This is the third opportunity, and it is critical that this president gives life to the notion that the United States of America never goes to war because we want to. We should only go to war because we have to. And we must hold the United Nations up for what it is. If you didn't have it, you'd have to invent it. And this president needs to understand that.

MARIA ELENA SALINAS: Let's go on to Senator Lieberman. Senator Lieberman, you said in the past that there is not an inch of difference between President Bush and yourself in the war against Iraq. But you have asked recently for more troops and more resources for Iraq—a very different point of view from the president's. Are you still that close to the president, an
inch?

JOSEPH LIEBERMAN: That statement was made, Maria Elena, as we were about to go to war. And what I said I believe expressed the best traditions and values of the United States, which is when American men and women in uniform go into battle, there's not an inch of space between any of us on that question.

Look, long before George Bush became president, I reached a conclusion that Saddam Hussein was a threat to the United States of America and to the world, and particularly to his own people who he was brutally suppressing. I believe that the war against Saddam was right, and that the world is safer with him gone. I said last fall and then again in February, a month before the war, "Mr. President, here's what you have to do to get ready to secure post-Saddam Iraq."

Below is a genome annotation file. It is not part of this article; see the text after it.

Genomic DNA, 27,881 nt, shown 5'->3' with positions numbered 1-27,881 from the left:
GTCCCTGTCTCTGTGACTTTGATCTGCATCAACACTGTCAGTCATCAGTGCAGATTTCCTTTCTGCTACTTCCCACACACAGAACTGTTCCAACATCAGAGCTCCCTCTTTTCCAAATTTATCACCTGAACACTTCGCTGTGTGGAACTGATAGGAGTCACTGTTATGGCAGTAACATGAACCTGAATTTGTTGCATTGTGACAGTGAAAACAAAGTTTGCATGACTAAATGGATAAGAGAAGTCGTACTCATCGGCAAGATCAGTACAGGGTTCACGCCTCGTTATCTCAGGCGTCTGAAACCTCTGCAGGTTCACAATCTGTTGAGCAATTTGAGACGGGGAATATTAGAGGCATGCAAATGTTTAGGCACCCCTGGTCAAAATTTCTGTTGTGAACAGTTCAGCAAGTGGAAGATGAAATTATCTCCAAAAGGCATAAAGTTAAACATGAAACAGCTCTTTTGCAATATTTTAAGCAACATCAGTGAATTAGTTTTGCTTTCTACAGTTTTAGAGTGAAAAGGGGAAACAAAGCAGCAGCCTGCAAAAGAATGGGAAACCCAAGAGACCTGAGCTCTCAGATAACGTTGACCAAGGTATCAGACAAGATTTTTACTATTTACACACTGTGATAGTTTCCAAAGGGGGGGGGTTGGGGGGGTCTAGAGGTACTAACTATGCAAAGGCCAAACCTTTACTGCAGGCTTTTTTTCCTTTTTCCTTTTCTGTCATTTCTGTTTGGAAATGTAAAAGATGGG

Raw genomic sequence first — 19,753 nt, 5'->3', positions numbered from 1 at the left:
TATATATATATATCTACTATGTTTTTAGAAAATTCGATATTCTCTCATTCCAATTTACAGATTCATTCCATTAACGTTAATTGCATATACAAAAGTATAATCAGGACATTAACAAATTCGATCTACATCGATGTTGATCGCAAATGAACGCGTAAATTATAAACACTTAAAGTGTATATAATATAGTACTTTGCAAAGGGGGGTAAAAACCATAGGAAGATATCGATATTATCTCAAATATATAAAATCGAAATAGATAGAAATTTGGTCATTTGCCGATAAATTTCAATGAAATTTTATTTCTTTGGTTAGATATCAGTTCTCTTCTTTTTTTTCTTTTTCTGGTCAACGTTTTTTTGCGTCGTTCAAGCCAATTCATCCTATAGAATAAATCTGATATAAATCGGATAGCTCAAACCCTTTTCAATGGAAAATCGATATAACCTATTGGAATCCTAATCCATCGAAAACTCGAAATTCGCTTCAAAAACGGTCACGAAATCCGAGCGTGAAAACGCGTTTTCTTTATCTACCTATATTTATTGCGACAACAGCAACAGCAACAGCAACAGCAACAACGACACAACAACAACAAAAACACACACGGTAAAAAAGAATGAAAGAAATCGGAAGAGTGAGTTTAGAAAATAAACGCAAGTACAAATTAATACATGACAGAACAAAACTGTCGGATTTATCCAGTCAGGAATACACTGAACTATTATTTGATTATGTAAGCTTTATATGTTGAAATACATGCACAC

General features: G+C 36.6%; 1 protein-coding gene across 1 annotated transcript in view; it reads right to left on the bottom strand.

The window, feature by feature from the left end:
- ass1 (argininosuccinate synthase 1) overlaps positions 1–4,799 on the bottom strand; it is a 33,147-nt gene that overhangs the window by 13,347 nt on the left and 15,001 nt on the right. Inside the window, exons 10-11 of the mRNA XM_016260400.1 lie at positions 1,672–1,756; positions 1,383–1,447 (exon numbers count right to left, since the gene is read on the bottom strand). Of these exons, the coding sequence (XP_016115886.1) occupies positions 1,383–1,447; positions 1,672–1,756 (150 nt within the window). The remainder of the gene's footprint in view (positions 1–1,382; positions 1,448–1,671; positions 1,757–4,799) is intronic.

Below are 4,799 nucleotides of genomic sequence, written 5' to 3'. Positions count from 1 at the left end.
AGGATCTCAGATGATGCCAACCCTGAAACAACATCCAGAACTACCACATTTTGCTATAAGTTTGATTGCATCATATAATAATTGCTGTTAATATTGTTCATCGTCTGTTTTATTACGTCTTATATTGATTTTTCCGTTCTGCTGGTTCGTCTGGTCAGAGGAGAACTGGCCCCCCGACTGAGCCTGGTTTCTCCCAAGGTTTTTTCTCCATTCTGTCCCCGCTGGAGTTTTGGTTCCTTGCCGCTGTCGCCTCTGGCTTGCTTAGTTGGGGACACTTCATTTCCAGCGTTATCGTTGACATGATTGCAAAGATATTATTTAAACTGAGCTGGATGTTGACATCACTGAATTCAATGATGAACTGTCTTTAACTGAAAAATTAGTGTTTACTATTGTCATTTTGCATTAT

No planning was done by this administration. I believe it's because this is an administration divided within itself, and the president as commander in chief has not brought it together.

As president, I would have listened to the American military when they said we need more troops to secure Iraq. I would have gotten off of pride and hurt feelings and gone to the NATO and the United Nations and asked them to join us in securing and rebuilding this country.

I would have brought the Iraqis into control of the country. Let me say this to the question asked earlier: I didn't support the war against Saddam Hussein so we could control Iraq. Quite the contrary. I supported it so we could get rid of Saddam and let the Iraqis control Iraq. So I would negotiate whatever resolution at the United Nations will draw our allies with us into keeping the peace, rebuilding the country and holding hope that the American soldiers can soon return to their families in peace.